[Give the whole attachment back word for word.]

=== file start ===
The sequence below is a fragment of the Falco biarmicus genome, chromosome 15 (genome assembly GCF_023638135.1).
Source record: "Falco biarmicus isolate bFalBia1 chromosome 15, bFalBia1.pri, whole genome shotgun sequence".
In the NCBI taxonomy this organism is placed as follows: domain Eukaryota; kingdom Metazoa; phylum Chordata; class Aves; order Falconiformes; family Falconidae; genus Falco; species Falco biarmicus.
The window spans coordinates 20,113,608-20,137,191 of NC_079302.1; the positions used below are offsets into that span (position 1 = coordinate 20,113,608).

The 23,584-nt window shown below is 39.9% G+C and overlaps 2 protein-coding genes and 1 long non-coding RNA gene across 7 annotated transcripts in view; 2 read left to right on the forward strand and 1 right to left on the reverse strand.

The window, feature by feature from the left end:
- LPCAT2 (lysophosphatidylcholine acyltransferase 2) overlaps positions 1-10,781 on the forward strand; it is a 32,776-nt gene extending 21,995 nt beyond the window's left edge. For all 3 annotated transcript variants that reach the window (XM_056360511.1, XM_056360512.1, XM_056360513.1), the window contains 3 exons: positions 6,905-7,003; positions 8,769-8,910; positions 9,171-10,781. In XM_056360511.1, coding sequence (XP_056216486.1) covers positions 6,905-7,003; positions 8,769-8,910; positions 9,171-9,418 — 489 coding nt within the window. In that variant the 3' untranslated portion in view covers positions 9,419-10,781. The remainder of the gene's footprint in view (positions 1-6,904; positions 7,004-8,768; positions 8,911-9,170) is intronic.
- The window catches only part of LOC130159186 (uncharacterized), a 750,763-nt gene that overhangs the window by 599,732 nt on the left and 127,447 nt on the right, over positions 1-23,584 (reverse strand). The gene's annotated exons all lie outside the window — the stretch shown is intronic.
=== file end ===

The sequence below is a fragment of the Falco biarmicus genome, chromosome 15 (genome assembly GCF_023638135.1).
Source record: "Falco biarmicus isolate bFalBia1 chromosome 15, bFalBia1.pri, whole genome shotgun sequence".
In the NCBI taxonomy this organism is placed as follows: domain Eukaryota; kingdom Metazoa; phylum Chordata; class Aves; order Falconiformes; family Falconidae; genus Falco; species Falco biarmicus.
The window spans coordinates 20,113,608-20,137,191 of NC_079302.1; the positions used below are offsets into that span (position 1 = coordinate 20,113,608).

The 23,584-nt window shown below is 39.9% G+C and overlaps 2 protein-coding genes and 1 long non-coding RNA gene across 7 annotated transcripts in view; 2 read left to right on the forward strand and 1 right to left on the reverse strand.

The window, feature by feature from the left end:
- LPCAT2 (lysophosphatidylcholine acyltransferase 2) overlaps positions 1-10,781 on the forward strand; it is a 32,776-nt gene extending 21,995 nt beyond the window's left edge. For all 3 annotated transcript variants that reach the window (XM_056360511.1, XM_056360512.1, XM_056360513.1), the window contains 3 exons: positions 6,905-7,003; positions 8,769-8,910; positions 9,171-10,781. In XM_056360511.1, coding sequence (XP_056216486.1) covers positions 6,905-7,003; positions 8,769-8,910; positions 9,171-9,418 — 489 coding nt within the window. In that variant the 3' untranslated portion in view covers positions 9,419-10,781. The remainder of the gene's footprint in view (positions 1-6,904; positions 7,004-8,768; positions 8,911-9,170) is intronic.
- The window catches only part of LOC130159186 (uncharacterized), a 750,763-nt gene that overhangs the window by 599,732 nt on the left and 127,447 nt on the right, over positions 1-23,584 (reverse strand). The gene's annotated exons all lie outside the window — the stretch shown is intronic.